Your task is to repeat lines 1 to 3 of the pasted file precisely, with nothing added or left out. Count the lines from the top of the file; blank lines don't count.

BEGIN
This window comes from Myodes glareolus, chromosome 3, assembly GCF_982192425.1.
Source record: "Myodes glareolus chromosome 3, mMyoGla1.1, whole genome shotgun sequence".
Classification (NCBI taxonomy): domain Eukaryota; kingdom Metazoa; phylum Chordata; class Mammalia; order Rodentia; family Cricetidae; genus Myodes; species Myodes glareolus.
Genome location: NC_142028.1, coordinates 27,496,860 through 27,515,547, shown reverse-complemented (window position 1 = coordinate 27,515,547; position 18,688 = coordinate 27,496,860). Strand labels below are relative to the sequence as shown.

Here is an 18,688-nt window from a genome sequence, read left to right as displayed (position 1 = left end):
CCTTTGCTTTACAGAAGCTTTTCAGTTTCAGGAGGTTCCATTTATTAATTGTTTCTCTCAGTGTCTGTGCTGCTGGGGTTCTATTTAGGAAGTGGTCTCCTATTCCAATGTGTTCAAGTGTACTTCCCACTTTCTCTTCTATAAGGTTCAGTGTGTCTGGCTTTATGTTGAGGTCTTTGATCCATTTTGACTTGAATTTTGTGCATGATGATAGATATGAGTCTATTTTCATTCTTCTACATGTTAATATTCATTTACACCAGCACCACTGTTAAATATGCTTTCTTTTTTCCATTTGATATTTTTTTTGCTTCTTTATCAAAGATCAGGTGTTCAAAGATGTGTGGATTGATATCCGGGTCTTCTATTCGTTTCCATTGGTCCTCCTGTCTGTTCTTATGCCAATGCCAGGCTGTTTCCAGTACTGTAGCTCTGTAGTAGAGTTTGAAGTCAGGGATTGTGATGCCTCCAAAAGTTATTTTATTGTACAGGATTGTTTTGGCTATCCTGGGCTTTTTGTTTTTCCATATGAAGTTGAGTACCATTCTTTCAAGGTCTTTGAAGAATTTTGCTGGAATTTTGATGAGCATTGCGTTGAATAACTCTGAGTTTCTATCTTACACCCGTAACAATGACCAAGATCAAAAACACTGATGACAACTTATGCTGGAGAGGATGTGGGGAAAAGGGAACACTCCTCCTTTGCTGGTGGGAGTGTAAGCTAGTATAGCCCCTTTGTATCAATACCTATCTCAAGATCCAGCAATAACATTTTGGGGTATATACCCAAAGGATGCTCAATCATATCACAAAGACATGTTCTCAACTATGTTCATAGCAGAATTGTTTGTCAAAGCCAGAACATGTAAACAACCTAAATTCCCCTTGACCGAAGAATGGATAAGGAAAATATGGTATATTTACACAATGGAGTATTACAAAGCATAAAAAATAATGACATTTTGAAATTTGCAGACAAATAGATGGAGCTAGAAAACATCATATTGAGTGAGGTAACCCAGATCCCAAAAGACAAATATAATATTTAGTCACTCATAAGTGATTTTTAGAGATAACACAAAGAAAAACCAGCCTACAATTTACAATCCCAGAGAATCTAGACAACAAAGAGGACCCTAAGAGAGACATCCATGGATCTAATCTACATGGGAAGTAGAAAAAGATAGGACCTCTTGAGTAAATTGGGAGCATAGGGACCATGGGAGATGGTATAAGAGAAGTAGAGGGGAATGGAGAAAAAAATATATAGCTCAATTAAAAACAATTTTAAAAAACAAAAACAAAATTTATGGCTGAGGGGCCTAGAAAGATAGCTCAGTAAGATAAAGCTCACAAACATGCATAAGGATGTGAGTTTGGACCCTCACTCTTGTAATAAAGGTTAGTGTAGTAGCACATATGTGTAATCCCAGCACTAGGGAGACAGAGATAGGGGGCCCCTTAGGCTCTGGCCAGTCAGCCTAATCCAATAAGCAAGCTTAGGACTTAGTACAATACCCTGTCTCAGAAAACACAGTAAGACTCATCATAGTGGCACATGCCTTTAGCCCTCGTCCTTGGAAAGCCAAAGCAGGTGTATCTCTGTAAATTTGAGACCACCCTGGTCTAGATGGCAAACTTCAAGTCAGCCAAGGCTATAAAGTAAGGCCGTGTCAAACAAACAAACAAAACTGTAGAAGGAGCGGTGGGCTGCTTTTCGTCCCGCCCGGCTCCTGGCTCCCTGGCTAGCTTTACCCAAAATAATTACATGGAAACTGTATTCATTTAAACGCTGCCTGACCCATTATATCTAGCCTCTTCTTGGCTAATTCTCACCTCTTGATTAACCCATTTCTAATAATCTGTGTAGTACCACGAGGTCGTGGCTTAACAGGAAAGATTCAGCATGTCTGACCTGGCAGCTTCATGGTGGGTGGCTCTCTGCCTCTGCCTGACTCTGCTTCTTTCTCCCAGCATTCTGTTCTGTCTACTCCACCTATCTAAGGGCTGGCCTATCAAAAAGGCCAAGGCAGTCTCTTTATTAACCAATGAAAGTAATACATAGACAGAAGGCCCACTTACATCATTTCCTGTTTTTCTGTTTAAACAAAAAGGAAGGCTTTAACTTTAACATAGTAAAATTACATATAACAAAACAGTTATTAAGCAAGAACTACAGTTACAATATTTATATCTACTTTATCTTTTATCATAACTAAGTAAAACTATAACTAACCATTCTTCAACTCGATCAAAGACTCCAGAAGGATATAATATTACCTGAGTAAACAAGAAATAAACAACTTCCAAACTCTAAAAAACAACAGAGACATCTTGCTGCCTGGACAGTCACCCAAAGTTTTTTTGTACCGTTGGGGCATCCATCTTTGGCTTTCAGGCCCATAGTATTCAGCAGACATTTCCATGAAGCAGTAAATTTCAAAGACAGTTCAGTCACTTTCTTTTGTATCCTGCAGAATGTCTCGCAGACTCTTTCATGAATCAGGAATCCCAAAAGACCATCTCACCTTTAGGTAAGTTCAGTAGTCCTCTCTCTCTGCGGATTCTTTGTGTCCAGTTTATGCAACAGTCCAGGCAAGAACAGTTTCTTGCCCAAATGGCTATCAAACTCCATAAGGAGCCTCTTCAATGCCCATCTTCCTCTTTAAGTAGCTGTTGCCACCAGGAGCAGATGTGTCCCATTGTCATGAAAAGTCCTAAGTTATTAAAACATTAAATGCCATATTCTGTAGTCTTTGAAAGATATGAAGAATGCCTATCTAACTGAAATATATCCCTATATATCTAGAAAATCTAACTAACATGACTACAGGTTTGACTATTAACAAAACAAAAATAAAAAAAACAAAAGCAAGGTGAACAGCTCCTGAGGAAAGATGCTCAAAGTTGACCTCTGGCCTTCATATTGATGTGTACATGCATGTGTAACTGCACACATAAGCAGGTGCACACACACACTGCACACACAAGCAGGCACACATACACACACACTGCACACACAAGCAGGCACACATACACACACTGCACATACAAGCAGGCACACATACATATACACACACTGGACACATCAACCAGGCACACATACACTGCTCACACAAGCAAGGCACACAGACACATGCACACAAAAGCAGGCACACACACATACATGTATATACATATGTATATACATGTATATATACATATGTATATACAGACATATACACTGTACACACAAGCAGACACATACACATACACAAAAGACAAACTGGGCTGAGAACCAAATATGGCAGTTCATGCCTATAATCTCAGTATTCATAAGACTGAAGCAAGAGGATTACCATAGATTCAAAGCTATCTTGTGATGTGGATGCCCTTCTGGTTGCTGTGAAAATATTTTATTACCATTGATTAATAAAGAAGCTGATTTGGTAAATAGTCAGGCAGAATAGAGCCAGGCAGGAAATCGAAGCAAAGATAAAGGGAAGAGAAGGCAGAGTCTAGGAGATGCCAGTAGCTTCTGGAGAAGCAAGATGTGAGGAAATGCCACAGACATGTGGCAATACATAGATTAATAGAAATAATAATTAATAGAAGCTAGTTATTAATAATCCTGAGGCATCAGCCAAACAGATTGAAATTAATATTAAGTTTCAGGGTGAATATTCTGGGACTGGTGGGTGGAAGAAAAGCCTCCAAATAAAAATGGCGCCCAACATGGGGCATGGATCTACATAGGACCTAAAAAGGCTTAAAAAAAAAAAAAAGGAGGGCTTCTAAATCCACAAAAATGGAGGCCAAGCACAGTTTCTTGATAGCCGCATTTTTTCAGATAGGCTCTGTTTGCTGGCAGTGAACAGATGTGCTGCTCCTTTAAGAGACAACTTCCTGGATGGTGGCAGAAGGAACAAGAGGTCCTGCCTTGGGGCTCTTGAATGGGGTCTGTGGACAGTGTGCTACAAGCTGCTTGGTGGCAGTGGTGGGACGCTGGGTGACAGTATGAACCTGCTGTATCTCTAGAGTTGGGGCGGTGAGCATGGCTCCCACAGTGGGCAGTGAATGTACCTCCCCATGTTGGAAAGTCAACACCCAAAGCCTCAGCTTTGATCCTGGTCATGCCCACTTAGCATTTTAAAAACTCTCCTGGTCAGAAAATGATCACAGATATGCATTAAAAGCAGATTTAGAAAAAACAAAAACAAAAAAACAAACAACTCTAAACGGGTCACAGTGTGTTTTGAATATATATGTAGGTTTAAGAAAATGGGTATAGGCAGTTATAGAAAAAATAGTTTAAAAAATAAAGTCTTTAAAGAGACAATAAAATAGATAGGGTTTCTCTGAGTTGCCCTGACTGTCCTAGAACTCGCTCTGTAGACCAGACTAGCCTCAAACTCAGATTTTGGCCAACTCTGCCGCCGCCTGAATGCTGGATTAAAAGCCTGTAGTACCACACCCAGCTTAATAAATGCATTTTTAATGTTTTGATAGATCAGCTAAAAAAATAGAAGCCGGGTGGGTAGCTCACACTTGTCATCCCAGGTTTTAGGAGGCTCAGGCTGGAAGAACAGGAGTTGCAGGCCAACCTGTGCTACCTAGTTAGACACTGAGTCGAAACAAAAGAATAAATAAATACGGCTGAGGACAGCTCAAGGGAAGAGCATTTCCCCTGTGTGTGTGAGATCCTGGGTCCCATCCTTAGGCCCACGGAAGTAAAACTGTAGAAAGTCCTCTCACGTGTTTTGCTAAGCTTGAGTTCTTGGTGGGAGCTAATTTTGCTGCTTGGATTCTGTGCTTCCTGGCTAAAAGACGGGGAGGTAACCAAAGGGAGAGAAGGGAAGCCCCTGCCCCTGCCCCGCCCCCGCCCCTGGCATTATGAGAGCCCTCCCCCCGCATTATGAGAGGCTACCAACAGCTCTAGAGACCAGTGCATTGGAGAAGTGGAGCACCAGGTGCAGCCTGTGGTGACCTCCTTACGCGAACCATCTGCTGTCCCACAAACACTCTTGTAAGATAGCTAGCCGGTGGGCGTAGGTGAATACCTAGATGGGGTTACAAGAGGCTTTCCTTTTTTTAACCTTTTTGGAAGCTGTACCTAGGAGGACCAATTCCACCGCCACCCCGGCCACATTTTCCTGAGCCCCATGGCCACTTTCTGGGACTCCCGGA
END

This window comes from Myodes glareolus, chromosome 3, assembly GCF_982192425.1.
Source record: "Myodes glareolus chromosome 3, mMyoGla1.1, whole genome shotgun sequence".
Classification (NCBI taxonomy): domain Eukaryota; kingdom Metazoa; phylum Chordata; class Mammalia; order Rodentia; family Cricetidae; genus Myodes; species Myodes glareolus.